When the traditional period of lent began Wednesday, more than 150 Biola University students, professors and staff were already involved in the Daniel Fast.
The Daniel Fast became popular in California last year when hundreds of students from around the nation participated in the fast before The Call assemblies, a movement which emphasized prayer, worship and fasting for spiritual growth. The trend not only echoes a growing popularity of fasting for health and spiritual reasons among college students; it also serves as a reminder that putting God first in one’s life cannot be reserved for one short period of time.
“There is something powerful about the body coming together for a unified purpose,” said senior Derek Brokke, assistant director of Revive Ministries at Biola.
A school-wide call for the fast went out last month, and participants began the popular three week fast February 21. Taken from Daniel 1:8 and 12, the fast requires participants to fast from meats and sweets or special and rich foods, with many eating only vegetables and fruits. Others have chosen to fast from something they spend too much time on, such as Facebook or television.
Biola’s fast has focused on its upcoming March 17-19 annual Biola University Missions Conference, “Set Us Ablaze.”
“[We’re] choosing to pray that God will move in our hearts and lives, that he will stir us up, that he will bring us closer to him,” freshman Amy Gerlach said. “[We’re praying for] unity on campus, and that God’s will be done through the conference. Likewise, praying for our generation as a whole and for the nations and that God will raise up his people to share his love and Gospel to the ends of the earth.”
During the first week of the fast, participants prayed for personal refinement. The second week of prayer focused on the body of Christ, while the last week is focusing on praying for the nations.
Missions conference director Rebekah Pierce said planners have been posting scripture on the Facebook event wall for the fast every day, with each verse corresponding with a week’s overarching theme. Several participants also met every weekday morning for prayer during the fast.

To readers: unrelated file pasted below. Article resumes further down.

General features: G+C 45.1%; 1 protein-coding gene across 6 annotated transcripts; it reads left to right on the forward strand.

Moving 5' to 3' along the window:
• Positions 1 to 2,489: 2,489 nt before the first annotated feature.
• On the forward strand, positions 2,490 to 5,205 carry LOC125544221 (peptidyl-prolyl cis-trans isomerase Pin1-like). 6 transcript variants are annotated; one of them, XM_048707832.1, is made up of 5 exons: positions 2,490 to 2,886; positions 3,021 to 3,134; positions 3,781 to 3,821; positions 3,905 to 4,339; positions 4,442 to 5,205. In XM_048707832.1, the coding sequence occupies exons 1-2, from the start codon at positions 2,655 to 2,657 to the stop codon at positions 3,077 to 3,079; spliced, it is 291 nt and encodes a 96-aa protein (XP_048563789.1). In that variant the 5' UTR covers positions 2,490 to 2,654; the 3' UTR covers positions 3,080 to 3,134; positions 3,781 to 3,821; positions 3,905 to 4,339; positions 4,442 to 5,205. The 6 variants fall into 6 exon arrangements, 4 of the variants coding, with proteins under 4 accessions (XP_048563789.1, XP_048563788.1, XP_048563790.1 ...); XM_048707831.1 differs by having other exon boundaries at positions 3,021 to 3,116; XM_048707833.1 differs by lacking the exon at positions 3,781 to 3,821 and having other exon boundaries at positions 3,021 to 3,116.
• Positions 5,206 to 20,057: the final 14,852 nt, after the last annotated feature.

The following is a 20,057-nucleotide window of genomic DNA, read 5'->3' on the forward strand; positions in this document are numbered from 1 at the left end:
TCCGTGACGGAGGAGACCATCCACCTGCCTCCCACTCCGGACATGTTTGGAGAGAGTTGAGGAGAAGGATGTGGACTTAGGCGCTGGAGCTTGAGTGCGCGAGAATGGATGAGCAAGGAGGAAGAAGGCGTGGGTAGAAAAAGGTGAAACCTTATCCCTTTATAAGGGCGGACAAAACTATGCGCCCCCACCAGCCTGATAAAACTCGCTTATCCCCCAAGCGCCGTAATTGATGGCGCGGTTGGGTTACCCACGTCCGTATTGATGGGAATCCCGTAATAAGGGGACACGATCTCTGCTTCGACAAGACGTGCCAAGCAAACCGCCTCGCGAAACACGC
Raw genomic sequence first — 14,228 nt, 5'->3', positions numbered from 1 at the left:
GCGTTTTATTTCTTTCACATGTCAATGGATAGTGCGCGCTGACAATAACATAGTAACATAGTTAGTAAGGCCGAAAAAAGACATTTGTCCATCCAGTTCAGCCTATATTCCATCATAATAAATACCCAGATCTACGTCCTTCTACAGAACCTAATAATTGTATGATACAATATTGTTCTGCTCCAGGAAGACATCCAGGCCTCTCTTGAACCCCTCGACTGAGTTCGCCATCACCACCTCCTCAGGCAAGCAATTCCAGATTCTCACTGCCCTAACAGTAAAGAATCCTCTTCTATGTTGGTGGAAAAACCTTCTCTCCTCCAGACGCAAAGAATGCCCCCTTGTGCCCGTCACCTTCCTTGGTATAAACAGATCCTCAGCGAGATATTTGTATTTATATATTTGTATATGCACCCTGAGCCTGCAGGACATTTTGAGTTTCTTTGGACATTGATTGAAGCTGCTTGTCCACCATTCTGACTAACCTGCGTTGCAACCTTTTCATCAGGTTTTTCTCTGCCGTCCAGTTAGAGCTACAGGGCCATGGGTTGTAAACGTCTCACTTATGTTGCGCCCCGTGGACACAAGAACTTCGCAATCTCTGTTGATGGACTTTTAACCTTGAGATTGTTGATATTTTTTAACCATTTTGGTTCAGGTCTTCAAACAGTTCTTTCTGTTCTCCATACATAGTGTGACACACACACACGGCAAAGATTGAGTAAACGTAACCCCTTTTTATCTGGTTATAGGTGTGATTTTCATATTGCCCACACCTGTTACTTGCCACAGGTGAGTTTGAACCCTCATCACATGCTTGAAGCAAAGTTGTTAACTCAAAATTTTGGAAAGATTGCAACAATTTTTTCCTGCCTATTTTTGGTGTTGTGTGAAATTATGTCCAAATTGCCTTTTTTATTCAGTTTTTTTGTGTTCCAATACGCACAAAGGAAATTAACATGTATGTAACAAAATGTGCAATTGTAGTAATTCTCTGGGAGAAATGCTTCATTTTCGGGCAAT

Participants said the communal aspect of the fast has encouraged them and guessed that might have something to do with why the Daniel Fast has become so popular among college students.
“Community amplifies the amount of power God anoints his people with,” sophomore Jamie Corder said. “It is also a great way to build and encourage community because it unites us in the Spirit and in purpose. We can rally behind one cause, for God to show up in power and love at Missions Conference.”
Gerlach said suffering is easier for a person who is not alone in their suffering.
“It ceases to be ‘me’ and becomes ‘us,’” Gerlach said. “It brings me into a bigger picture, a bigger purpose far greater than me.”
“One reason that community is a great part of fasting, especially for revival and repentance, is that we see communal fasts in the Bible,” Brokke said.
Brokke said the prophet Joel repeatedly urges the people of Judah to "consecrate a fast" and to "call a solemn assembly," or prayer gathering (Joel 1:14, 2:15).
Brokke pointed to 2 Chronicles 7:14, which says, “If my people who are called by my name humble themselves, and pray and seek my face and turn from their wicked ways, then I will hear from heaven and will forgive their sin and heal their land’
“This verse demonstrates the power of communal action,” Brokke said. “Even beyond that, setting our hearts as a community to seek the Lord and deny the flesh allows the community to grow closer to each other as we pursue and draw near to the heart of God. There is power in individual fasts, but corporate fasts are an expression not just of the individual member longing for God, but the of bride of Christ calling together with the Spirit ‘Come Lord Jesus.’”
For more information on the conference, visit http://smu.biola.edu/conference/.